1 year ago

Volume 25 Issue 8 - May / June 2020

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  • Choir
  • Performing
  • Performances
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  • Jazz
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  • Toronto
  • Musical
  • Concerts
"COVID's Metamorphoses"? "There's Always Time (Until Suddenly There Isn't)"? "The Writing on the Wall"? It's hard to know WHAT to call this latest chapter in the extraordinary story we are all of a sudden characters in. By whatever name we call it, the MAY/JUNE combined issue of The WholeNote is now available, HERE in flip through format, in print commencing Wednesday May 6, and, in fully interactive form, online at Our 18th Annual Choral Canary Pages, scheduled for publication in print and flip through in September is already well underway with the first 50 choirs home to roost and more being added every week online. Community Voices, our cover story, brings to you the thoughts of 30 musical community members, all going through what we are going through (and with many more to come as the feature gets amplified online over the course of the coming months). And our regular writers bring their personal thoughts to the mix. Finally, a full-fledged DISCoveries review section offers cues and clues to recorded music for your solitary solace!

Alive and Online It

Alive and Online It seems like every day there are additional new ways to find our music community online. Here are a few of particular note. DANIEL WALDHECKER / ARTE G.E.I.E. Violinist Daniel Hope spends this period of social distancing by performing chamber concerts from his living room in Berlin with specially invited guests. Every day at 6pm. TSO Virtual Orchestra (screengrab) TSO MUSICIANS ONLINE & ACROSS SOCIAL MEDIA PLATFORMS The TSO Facebook page hosts a regular series on Facebook Live on Tuesday and Friday afternoons called #TSOatHome. The most recent on April 24 featured violinist Leslie Dawn Knowles and her husband, tubist Mark Tetrault. The TSO can also be found on Instagram (torontosymphony), on Twitter (@TorontoSymphony), and on YouTube Orchestra members are represented on Facebook and other platforms. They share content on Facebook (TSO Musicians), Instagram (tsomusicians) and Twitter (@TSOmusicians). On Thursdays, the TSO has partnered with the Toronto Star for a collection of ”Musical Moments”. On April 22, concertmaster Jonathan Crow and pianist Phil Chiu (recorded individually and paired up by TSO producers) performed the famous Air from Bach’s Orchestral Suite No.3. KOERNER HALL CONCERTS FROM HOME! There are more than 25 classical, jazz, and roots music concerts available online. Just for example … • András Keller conducts the Royal Conservatory Orchestra (April 26, 2019 ) • Nicolas Altstaedt and Fazil Say (March 2, 2018 ) • Terry Riley: Live at 85! (January 18, 2019.) URGNT LIVE This ad hoc crowd-funded livestream series of concerts was created in response to the covid-19 outbreak. You can pay a cover charge which will contribute to paying a nominal fee to all involved parties, and help with lost gigs and wages as a result of the quarantine. Presenting a wide range of performances, including a May 8 10-show, one day festival that includes the Gryphon Trio, and Stewart Goodyear THE CANADIAN OPERA COMPANY #Opera at Home is an initiative to share one clip every day on social media channels to help bring opera to our audiences during this challenging time. With one clip, every day at 11am there are already 44 of these for viewing, so you have might some catching up to do! Find the link on their homepage Check out “ONLINE, LIVESTREAM, ETCetera” on page 33. than statement.” As extraordinary as it was to be a part of Hope’s salon, Rattle concluded: “Of course, we’re all waiting for the moment when we’re playing to people in front of people. Let’s hope.” Streaming sites: British magazine Classic FM has an extensive list of streaming sites for many musical organizations, including the New York Philharmonic’s Boléro, the TSO’s Appalachian Spring and Daniel Hope’s Hope@Home: live-streamed-classical-music-concerts-coronavirus Updated daily, the list for April 23 includes 43 links for classical music organizations live-streaming, or that have made their concert archives available online. Among them are The Metropolitan Opera’s Nightly Met Opera Streams, the Berlin Philharmonic’s Digital Concert Hall, Carnegie Hall’s Live with Carnegie Hall, Wigmore Hall’s Live Stream and the London Mozart Players’ At Home with LMP. The list of 12 upcoming classical concerts being live-streamed includes the Bang on a Can Marathon, May 3 at 3pm, with music by Philip Glass, Meredith Monk and others. The list of 75 past classical concerts that were live-streamed features Simon Rattle and the Berlin Philharmonic performing Bartók and Berio from March 13 and 14; Avi Avatal, Daniel Hope and Jacques Ammon, Lang Lang, Max Raabe and Christoph Israel performing at the Konzerthaus Berlin without an audience, March 18; and the Chamber Music Society of Lincoln Center 30th Anniversary Gala, April 21. More to mine: Extensive as Classic FM’s streaming sites are, they are not exhaustive. Here are a handful to mine in the weeks ahead. Anyone with a Toronto Public Library card can access concerts and masterclasses and the Naxos Music Library by visiting Bachtrack ( currently has 1000 links to past live performances. YouTube remains a treasure trove; the TSO YouTube channel is one of many well worth examining. Facebook and Twitter are filled with musical notes of interest: the last weekend of April features The Metropolitan Opera virtual at home gala ( with more than 40 artists led by Yannick Nézet- Séguin; more than 40 Broadway stars celebrate Stephen Sondheim’s 90th birthday on April 26 (’s YouTube channel); pianist Igor Levit gave his 42nd House Concert on April 23. Pity, my virtually non-existent German limits my understanding of his extensive introductions, but his Twitter feed (@igorpianist) woke me up with his playing of a Scott Joplin rag on April 13. And his radical rendition of Beethoven’s “Waldstein” Sonata was completely gripping with its whirlwind first movement, contrasting second and sublime finale. The number of streams is closing in on 400,000. Stay safe. Be well. Keep listening. Paul Ennis is the managing editor of The WholeNote. 22 | May and June 2020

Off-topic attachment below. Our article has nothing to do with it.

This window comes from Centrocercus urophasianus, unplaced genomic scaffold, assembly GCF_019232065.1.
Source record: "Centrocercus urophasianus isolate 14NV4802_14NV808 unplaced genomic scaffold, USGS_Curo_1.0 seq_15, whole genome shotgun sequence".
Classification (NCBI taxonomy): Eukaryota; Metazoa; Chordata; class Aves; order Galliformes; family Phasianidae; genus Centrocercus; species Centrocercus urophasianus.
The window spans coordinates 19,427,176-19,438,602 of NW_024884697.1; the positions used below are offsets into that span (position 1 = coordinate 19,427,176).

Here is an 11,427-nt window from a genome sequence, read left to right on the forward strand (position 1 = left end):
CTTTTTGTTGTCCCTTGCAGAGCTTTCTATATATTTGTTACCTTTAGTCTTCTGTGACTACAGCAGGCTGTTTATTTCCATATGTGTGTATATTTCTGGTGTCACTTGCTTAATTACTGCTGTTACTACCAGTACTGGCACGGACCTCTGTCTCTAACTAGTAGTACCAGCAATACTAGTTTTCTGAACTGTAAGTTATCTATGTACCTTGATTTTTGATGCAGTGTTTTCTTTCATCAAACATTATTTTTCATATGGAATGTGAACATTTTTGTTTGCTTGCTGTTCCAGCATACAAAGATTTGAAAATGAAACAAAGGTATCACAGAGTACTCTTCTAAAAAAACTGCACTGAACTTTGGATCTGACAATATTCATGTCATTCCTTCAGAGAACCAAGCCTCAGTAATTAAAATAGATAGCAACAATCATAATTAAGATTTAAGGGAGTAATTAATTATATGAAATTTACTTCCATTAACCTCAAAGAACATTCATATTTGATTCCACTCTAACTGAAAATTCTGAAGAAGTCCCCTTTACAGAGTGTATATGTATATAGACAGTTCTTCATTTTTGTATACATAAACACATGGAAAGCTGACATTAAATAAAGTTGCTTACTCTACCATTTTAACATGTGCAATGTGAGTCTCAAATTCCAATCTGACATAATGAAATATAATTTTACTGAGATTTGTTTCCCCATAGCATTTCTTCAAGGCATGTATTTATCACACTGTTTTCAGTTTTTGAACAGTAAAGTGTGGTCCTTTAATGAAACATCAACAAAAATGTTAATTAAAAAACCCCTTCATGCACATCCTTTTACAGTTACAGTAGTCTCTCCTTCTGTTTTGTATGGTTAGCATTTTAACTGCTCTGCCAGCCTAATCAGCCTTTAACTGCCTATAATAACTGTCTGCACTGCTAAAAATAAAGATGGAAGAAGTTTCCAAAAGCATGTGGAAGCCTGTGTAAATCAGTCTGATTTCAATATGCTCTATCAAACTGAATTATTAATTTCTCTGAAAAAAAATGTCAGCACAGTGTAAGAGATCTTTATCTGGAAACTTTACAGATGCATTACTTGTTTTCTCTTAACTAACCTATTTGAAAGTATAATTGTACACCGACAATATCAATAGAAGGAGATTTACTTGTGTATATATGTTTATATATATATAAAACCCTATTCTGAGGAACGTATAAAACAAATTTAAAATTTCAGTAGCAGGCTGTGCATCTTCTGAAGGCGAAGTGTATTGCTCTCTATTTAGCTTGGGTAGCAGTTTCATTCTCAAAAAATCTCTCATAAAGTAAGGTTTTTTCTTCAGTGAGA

Beat by Beat | One World View When Your Instrument Is a Collective Noun JOSEF TIMAR ANDREW TIMAR by saying who you are and where music fits into that,” were my editor’s instructions for this piece. After which “Start I was to move on to talking about what I was doing when COVID-19 hit: what I’d had to abandon, what I’m hoping to pick up on again, and how I am preparing for that. Be careful what you ask for! Born midcentury as Tímár András in Szombathely, Hungary, as a young child I was an unwitting participant in my family’s Canadian immigration saga. We segued from the trauma and dislocation of the aftermath of the Hungarian Revolution to the welcoming though utterly unfamiliar WASP-dominated environs of 1950s Toronto. These days I’m navigating another radical change - the challenging socially distanced landscape of the COVID-19 pandemic. A few things of course happened in the intervening six decades, the branches of my various careers intertwining quite unpredictable, even mysterious, ways. I’ve worked as a landscape labourer and firm vice president, supervisor, draftsperson, tree nursery manager, copy editor, New Music Concerts’ production manager, and artistic director of several music groups. I served as the founding editor of and frequent contributor to Musicworks magazine and as the President of my construction company. One through-line though: I never stopped critically listening to, thinking about, performing and composing music. Since early childhood I’d been a musician - first a piano student, then a bassoonist and finally a gamelan and suling player. (The suling is the bamboo ring flute of West Java, Indonesia. And that is a story for another time. Andrew Timar performing his Invocation to the Ancestors for solo suling gambuh, at ECCG concert, Array Studio, Toronto, 2017. Tímár András/Andrew Timar, Lábatlan, Hungary, c. 1954. (photographer unknown, coll. of author) As for music journalism, my roots in it reach back to January 1978 when Musicworks, the music journal “for curious ears,” began publishing. For five years as its first editor-in-chief and a major contributor I worked with the brilliant John Oswald, building on the nascent writing and paste-up skills I honed at high school and university print weeklies. Most recently, for over the last decade it’s been a pleasure to serve as The WholeNote’s World View columnist, features writer, blogger and disc reviewer, filing several hundred items. (I invite you to sample them on WN’s comprehensive online archive.) Like most musicians, my live gigs were cancelled when COVID-19 shut venues down. Several feature story ideas for The WholeNote are on ice. And while I remain Evergreen Club Contemporary Gamelan’s suling soloist, I was also deeply involved in planning two upcoming ECCG events which are also on ice: our composers’ workshop, organised with the support of the Canadian Music Centre, scheduled for this May at the Array Studio; and plans made over a year ago with leading Indonesian composer and musician Iwan Gunawan to travel to Toronto to work with ECCG for an extended period in June 2020. I also lead monthly community Gamelan Meetups, a joint ECCG/ Array project, which have been cancelled since March 2020. ECCG is actively discussing potential reactivation dates for the composer workshop with the CMC and Array. We’re also exploring how remote workshopping (via video) could work as an option in addition to live participation. Our artist-in-residence programme will have to wait until international travel and visas to permit it will once again be available. And as for the May and June 2020 | 23